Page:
General emaciation with a clearly distended abdomen. The patient’s arms and legs are noticeably thin, and the patient appears to be emaciated. However, she has a clearly distended abdomen. The patient has a voracious appetite, and can easily eat as much as her parents do.

Her appetite has always been voracious. However, the patient cannot eat solid foods – when she is given solid foods she appears to be choking. It is not clear if she dislikes the texture of solid foods or that she does not know how to properly ingest them. There are no other digestive issues.

Eczematous eruptions on the face. The patient experienced severe eczema as a baby; she would scratch the skin off her face because of the intense itching, and as a result her mother had to have her wear mittens.

Dairy was removed from the diet and the eczema went away. However, at the time of our consultation the eczema was coming back, especially on the cheeks. Dairy is not totally absent from the diet but it is consumed only very minimally.

Other Considerations:

During the consultation the patient was constantly humming and making noises. Her mother reports that she is exceptionally musical. When there is music playing she will move up and down and will have a smile on her face. She will often go to the piano in the house to discover the key signature that the music she is hearing is composed in.

If the patient hears something that is off key, she will go to the piano and correct it. When she hums a melody she is always on key, and she will regularly hum the melodies of actual songs with great accuracy. The patient does have musical preferences, and will make it known if she does not like a particular piece of music.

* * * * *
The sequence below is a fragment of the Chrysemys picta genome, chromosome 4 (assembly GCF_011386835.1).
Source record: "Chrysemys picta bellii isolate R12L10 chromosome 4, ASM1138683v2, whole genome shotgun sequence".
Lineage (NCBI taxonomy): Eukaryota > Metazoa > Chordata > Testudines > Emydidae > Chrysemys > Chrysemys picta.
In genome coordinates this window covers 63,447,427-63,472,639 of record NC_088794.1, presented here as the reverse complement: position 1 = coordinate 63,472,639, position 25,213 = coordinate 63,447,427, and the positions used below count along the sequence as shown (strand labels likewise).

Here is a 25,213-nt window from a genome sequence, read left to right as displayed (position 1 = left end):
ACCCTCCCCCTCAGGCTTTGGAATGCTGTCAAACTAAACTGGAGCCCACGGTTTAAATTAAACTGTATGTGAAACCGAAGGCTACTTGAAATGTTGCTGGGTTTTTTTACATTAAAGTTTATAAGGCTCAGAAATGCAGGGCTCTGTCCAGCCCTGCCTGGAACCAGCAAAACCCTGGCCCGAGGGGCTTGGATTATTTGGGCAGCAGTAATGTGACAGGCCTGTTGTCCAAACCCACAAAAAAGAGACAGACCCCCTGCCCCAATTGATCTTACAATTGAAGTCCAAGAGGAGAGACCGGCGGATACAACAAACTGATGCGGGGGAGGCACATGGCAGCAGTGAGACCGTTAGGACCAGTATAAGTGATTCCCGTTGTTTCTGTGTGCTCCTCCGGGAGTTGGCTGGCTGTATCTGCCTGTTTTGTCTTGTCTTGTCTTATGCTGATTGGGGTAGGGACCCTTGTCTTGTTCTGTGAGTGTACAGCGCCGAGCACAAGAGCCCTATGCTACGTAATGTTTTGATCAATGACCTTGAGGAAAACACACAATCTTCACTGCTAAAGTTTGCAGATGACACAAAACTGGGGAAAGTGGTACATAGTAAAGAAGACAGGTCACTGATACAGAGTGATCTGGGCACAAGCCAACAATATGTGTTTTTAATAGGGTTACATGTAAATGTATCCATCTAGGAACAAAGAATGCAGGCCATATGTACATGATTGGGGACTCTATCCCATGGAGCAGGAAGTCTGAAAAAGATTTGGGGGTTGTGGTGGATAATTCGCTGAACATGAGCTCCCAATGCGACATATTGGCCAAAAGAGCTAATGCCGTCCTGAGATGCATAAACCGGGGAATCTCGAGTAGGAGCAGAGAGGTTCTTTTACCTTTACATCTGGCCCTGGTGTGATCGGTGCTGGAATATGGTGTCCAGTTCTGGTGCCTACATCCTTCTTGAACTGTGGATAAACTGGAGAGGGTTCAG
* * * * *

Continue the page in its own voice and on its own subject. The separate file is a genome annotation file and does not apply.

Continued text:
The patient has a similar fascination with numbers and likes to count. Her mother explained that she is very intelligent but that it is as if there are too many things simultaneously going on in her mind. As such, it is very difficult for the patient to direct her attention and focus in on something specific.

The patient now has a fear of loud noises. When she hears a loud noise she will hide her face, put her hands up in the air and over her ears, cover her head with her hands, or she will run to her mother and want to be held. She is also intolerant of taking baths; showers are somewhat less problematic, and it took her a while to be able to go underneath the stream of water in the shower.

She cannot stand having her hair combed, and also has a difficult time with having her teeth brushed or nails cut. She does not tolerate having anything placed on her face or hands (such as a face mask or winter gloves).

The mother’s pregnancy was uneventful. There were no recurring or significant dreams during the pregnancy, or striking food cravings or aversions. Nor were there any traumatic events that transpired. The labour was difficult and lasted for 28 hours.

The mother was given an epidural during the delivery. A c-section was eventually proposed, but ultimately was not necessary and a vaginal birth took place. At around 5 months, the doula noted that the child had very low muscle tone.

The following rubrics were used to analyze the case: